Back then he was editor of the University of Michigan newspaper. Today he sings and plays bass in cowboy hokum band Riders in the Sky.
From the article:
Driving to Jackson one mid-October afternoon, he tuned into WKNR-FM and heard disc jockey Russ Gibb taking calls from listeners about McCartney’s rumored demise.
The clues were both numerous and, to LaBour, preposterous. So in the context of a review of the Beatles’ “Abbey Road,” he wrote a long story spread across two pages beneath the headline, “McCartney dead; new evidence brought to life.”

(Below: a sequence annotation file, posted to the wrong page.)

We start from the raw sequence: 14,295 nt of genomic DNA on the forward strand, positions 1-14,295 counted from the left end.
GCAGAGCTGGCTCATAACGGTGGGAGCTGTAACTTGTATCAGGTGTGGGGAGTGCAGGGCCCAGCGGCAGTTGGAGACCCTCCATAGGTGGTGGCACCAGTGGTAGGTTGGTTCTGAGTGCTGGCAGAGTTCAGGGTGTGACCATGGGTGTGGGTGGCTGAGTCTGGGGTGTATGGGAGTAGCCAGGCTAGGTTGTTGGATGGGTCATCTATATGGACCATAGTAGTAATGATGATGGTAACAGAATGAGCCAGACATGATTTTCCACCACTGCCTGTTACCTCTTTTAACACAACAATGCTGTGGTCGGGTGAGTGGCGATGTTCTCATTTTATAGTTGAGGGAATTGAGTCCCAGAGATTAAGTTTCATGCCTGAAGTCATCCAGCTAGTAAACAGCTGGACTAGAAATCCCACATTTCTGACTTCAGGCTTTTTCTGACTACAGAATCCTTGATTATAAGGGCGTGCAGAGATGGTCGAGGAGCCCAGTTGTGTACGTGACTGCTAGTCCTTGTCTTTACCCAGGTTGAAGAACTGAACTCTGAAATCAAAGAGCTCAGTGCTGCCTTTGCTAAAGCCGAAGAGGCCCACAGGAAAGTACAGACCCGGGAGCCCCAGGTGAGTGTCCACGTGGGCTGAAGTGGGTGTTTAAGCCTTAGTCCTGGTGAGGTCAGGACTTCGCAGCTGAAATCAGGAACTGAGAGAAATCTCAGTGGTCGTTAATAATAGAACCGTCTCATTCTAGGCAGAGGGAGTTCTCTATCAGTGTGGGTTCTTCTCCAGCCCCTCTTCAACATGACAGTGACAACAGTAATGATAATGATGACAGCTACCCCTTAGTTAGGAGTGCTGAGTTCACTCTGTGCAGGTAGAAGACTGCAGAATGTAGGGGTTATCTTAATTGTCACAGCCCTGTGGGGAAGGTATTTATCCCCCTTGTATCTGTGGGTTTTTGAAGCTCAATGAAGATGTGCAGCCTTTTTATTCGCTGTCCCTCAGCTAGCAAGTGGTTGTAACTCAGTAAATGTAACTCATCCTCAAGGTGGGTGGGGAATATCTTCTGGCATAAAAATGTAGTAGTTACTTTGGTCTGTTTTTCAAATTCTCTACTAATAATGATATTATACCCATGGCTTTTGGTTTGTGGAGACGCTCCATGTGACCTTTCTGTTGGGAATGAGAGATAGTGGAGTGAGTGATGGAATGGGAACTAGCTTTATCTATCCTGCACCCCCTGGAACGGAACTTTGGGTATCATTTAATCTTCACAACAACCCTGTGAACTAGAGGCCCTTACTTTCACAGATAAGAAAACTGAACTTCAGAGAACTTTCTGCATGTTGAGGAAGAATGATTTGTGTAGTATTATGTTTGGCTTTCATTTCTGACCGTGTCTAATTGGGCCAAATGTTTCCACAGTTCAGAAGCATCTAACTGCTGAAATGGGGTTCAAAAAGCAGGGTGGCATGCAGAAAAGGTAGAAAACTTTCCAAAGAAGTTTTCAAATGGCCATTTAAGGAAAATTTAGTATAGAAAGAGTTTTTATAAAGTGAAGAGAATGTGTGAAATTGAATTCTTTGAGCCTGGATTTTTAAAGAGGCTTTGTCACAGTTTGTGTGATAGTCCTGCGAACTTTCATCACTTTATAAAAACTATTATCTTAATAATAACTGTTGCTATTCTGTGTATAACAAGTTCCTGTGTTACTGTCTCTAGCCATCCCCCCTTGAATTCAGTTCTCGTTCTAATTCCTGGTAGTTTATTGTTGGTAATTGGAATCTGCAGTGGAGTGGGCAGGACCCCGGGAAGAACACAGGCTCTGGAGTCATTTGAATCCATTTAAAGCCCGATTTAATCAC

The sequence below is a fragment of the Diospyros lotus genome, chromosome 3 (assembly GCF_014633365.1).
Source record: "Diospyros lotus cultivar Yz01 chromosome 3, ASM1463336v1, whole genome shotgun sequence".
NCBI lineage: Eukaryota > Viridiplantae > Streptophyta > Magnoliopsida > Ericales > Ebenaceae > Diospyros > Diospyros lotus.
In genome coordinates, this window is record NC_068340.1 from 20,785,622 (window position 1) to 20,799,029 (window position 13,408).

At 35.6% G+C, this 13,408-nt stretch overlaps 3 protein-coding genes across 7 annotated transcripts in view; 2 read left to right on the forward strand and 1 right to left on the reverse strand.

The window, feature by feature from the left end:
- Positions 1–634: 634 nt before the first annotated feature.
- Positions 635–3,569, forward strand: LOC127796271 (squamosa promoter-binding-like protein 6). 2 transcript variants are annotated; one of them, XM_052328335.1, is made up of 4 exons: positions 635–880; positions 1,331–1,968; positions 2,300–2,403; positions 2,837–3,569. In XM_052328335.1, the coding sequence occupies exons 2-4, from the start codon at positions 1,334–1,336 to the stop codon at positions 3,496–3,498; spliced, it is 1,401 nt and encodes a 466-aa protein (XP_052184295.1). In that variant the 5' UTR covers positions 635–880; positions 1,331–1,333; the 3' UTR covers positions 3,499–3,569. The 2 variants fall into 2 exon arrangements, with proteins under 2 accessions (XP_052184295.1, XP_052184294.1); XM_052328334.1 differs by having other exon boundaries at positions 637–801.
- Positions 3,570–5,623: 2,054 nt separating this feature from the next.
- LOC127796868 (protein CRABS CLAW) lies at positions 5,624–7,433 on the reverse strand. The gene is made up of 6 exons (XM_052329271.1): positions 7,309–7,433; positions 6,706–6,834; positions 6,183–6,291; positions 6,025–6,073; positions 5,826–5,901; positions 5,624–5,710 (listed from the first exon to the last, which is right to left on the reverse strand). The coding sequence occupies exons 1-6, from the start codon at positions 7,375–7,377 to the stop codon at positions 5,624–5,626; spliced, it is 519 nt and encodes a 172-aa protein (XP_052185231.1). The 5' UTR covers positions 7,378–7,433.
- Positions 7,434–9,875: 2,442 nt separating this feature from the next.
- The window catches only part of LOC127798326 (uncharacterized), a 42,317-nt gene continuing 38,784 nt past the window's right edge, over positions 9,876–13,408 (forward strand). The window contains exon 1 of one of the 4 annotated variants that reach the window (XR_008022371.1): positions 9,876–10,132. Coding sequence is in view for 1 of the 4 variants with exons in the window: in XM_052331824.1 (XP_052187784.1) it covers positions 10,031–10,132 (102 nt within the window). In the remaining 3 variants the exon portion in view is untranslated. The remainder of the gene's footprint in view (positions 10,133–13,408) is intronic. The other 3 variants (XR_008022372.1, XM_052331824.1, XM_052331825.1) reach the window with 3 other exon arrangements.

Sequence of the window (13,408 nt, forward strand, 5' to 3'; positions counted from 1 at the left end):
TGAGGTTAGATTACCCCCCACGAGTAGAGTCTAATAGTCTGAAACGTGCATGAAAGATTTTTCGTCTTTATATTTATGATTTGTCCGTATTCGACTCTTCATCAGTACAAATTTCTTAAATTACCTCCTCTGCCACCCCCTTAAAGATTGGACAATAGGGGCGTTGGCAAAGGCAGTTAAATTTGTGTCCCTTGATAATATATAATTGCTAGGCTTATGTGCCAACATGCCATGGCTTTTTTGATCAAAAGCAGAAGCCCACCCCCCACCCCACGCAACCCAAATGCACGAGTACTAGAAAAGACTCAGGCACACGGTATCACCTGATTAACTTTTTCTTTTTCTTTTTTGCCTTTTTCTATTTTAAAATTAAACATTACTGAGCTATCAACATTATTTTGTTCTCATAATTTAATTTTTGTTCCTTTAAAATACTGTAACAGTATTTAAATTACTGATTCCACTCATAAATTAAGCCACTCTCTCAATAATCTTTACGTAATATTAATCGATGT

The badge on McCartney’s shoulder on the cover of “Sgt. Pepper’s Lonely Hearts Club Band,” LaBour wrote, reads “OPD,” for “officially pronounced dead” — the alleged British version of DOA.
The word “walrus,” he noted, used in a Beatles song title and lyric, is Greek for “corpse."
Never mind that the badge really reads OPP, that “walrus” isn’t Greek for anything, that most of the story is even less credible, and that the first paragraph inelegantly declared McCartney to be “deader than a doornail.”
The multitudes were determined to believe, so that’s what they did. Newspapers began repeating LaBour’s alleged facts, and then so did newscasts and national magazines
Because anything worth forgetting can be found on the Internet, websites still trumpet them. LaBour just shrugs and plucks his double bass.